The Firefox DevTools team and our contributors were hard at work over the summer, getting Firefox 70 jam-packed with improvements. We are especially excited about our new WebSocket inspection feature, because you told us in feedback how important it would be for your daily work. The WebSocket inspector will be released in Firefox 71, but is ready for you to use in Firefox Developer Edition now.
To use the inspector now, download Firefox Developer Edition, open DevTools’ Network panel to find the Messages tab. Then, keep reading to learn more about WebSockets and the tricks that the new panel has up its sleeve.
But first, big thanks to Heng Yeow Tan, the Google Summer of Code (GSoC) student who’s responsible for the implementation.
A Primer on WebSockets
We use the WebSocket (WS) API to create a persistent connection between a client and server. Because the API sends and receives data at any time, it is used mainly in applications requiring real-time communication.
Although it is possible to work directly with the WS API, some existing libraries come in handy and help save time. These libraries can help with connection failures, proxies, authentication and authorization, scalability, and much more. The WS inspector in Firefox DevTools currently supports Socket.IO and SockJS, but more support is in the works.
Want to learn more about how to set up WebSocket for your client applications? Head over to MDN’s guides. In the meantime, let’s dive into the new feature.
Getting started with the WebSocket Inspector
The WebSocket Inspector is part of the existing Network panel UI in DevTools. It’s already possible to filter the content for opened WS connections in this panel, but till now there was no chance to see the actual data transferred through WS frames.
The following screenshot shows the WS filter in action. Only the 101 request (WebSocket Protocol Handshake) is visible. The response code indicates that the server is switching to WS connection.
Clicking on the 101 request opens the familiar sidebar, showing details about the selected HTTP request. In addition, the UI now offers a fresh new Messages panel that can be used to inspect WS frames sent and received through the selected WS connection.
The live-updated table shows data for sent (green arrow) and received (red arrow) WS frames. Each frame expands on click, so you can inspect the formatted data.
To focus on specific messages, frames can be filtered free text.
The Data and Time columns are visible by default, but you can customize the interface to see more columns by right-clicking on the header.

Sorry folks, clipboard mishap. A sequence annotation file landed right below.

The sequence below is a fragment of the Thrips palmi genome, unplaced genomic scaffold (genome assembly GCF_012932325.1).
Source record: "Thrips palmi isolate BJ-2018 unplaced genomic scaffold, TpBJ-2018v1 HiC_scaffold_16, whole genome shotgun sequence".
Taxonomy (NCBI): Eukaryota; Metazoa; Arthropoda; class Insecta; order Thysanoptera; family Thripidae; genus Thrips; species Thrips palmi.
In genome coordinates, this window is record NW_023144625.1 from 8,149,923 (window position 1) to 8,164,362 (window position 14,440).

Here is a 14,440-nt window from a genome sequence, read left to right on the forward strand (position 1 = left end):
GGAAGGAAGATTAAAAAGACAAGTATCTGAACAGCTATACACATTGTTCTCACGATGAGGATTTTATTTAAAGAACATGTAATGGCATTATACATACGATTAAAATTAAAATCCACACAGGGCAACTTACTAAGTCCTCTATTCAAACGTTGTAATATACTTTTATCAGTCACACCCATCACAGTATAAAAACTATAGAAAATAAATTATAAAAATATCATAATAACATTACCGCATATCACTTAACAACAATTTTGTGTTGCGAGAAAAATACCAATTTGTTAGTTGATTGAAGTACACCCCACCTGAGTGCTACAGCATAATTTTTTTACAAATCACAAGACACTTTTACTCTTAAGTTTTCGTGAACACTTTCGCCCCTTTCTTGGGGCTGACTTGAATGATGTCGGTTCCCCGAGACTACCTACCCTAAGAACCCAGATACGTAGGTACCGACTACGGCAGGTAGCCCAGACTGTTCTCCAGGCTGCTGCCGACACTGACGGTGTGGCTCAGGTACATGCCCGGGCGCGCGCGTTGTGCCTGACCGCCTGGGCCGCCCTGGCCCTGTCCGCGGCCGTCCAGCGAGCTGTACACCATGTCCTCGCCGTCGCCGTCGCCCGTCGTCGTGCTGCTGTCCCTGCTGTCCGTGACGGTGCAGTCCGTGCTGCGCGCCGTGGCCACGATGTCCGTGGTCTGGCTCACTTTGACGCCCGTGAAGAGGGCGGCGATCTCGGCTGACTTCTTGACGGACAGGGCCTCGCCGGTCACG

Selecting a frame in the list shows a preview at the bottom of the Messages panel.
The inspector currently supports the following WS protocols – and we have more planned:
- Plain JSON
- Coming soon
Payload based on those protocols is parsed and displayed as an expandable tree for easy inspection. Of course, you can still see the raw data (as sent over the wire) as well.
Use the pause/resume button in the Network panel toolbar to stop intercepting WS traffic. This allows you to capture only the frames that you are interested in.
What’s next for the WebSockets inspector
We wanted to release this initial feature set quickly to let you use it. We have a few things that we are still working on for upcoming releases:
- Binary payload viewer
- Indicating closed connections
- More protocols like SignalR and WAMP (and making it extensible)
- Exporting WS frames (as part of HAR)
- See our backlog for more of what’s coming
We would love your feedback on the new WebSocket Inspector, which is available now in Firefox Developer Edition 70. It will be released in Firefox 71, to include some of your feedback and bugfixes. If you haven’t had a chance yet, install and open Developer Edition, then follow along with this post to master WebSocket debugging.
About Jan Honza Odvarko
Honza is working on Firefox Developer Tools
More articles by Jan Honza Odvarko…
About Harald Kirschner (digitarald)
Harald "digitarald" Kirschner is a Product Manager for Firefox's Developer Experience and Tools – striving to empower creators to code, design & maintain a web that is open and accessible to all. During his 8 years at Mozilla, he has grown his skill set amidst performance, web APIs, mobile, installable web apps, data visualization, and developer outreach projects.